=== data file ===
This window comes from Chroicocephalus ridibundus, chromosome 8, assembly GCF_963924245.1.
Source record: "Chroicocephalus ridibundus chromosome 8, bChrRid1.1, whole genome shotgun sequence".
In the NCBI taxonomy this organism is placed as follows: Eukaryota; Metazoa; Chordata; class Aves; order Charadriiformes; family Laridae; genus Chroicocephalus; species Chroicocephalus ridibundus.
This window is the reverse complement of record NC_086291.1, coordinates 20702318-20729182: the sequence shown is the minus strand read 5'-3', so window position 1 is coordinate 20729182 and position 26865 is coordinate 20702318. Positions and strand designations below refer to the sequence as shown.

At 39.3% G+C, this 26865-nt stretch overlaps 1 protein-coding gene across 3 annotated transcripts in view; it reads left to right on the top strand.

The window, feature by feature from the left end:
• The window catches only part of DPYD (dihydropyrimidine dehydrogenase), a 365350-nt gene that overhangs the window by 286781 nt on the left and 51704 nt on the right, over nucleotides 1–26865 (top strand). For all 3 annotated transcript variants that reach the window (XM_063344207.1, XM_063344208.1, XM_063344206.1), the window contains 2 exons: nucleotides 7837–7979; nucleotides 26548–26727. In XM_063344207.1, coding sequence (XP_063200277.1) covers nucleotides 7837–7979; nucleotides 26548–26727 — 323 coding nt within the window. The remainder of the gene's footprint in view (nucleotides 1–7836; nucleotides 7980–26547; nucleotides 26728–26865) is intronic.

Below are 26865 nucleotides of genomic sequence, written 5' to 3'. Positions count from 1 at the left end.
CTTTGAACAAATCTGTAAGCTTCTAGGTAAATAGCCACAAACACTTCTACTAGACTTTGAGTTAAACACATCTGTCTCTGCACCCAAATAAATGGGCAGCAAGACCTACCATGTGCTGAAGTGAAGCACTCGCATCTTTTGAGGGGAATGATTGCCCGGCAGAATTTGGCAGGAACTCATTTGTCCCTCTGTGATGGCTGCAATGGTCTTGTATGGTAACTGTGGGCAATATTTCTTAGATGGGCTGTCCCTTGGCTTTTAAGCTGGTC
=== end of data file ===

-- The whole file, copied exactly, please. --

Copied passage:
This window comes from Chroicocephalus ridibundus, chromosome 8, assembly GCF_963924245.1.
Source record: "Chroicocephalus ridibundus chromosome 8, bChrRid1.1, whole genome shotgun sequence".
In the NCBI taxonomy this organism is placed as follows: Eukaryota; Metazoa; Chordata; class Aves; order Charadriiformes; family Laridae; genus Chroicocephalus; species Chroicocephalus ridibundus.
This window is the reverse complement of record NC_086291.1, coordinates 20702318-20729182: the sequence shown is the minus strand read 5'-3', so window position 1 is coordinate 20729182 and position 26865 is coordinate 20702318. Positions and strand designations below refer to the sequence as shown.

At 39.3% G+C, this 26865-nt stretch overlaps 1 protein-coding gene across 3 annotated transcripts in view; it reads left to right on the top strand.

The window, feature by feature from the left end:
• The window catches only part of DPYD (dihydropyrimidine dehydrogenase), a 365350-nt gene that overhangs the window by 286781 nt on the left and 51704 nt on the right, over nucleotides 1–26865 (top strand). For all 3 annotated transcript variants that reach the window (XM_063344207.1, XM_063344208.1, XM_063344206.1), the window contains 2 exons: nucleotides 7837–7979; nucleotides 26548–26727. In XM_063344207.1, coding sequence (XP_063200277.1) covers nucleotides 7837–7979; nucleotides 26548–26727 — 323 coding nt within the window. The remainder of the gene's footprint in view (nucleotides 1–7836; nucleotides 7980–26547; nucleotides 26728–26865) is intronic.

Below are 26865 nucleotides of genomic sequence, written 5' to 3'. Positions count from 1 at the left end.
CTTTGAACAAATCTGTAAGCTTCTAGGTAAATAGCCACAAACACTTCTACTAGACTTTGAGTTAAACACATCTGTCTCTGCACCCAAATAAATGGGCAGCAAGACCTACCATGTGCTGAAGTGAAGCACTCGCATCTTTTGAGGGGAATGATTGCCCGGCAGAATTTGGCAGGAACTCATTTGTCCCTCTGTGATGGCTGCAATGGTCTTGTATGGTAACTGTGGGCAATATTTCTTAGATGGGCTGTCCCTTGGCTTTTAAGCTGGTC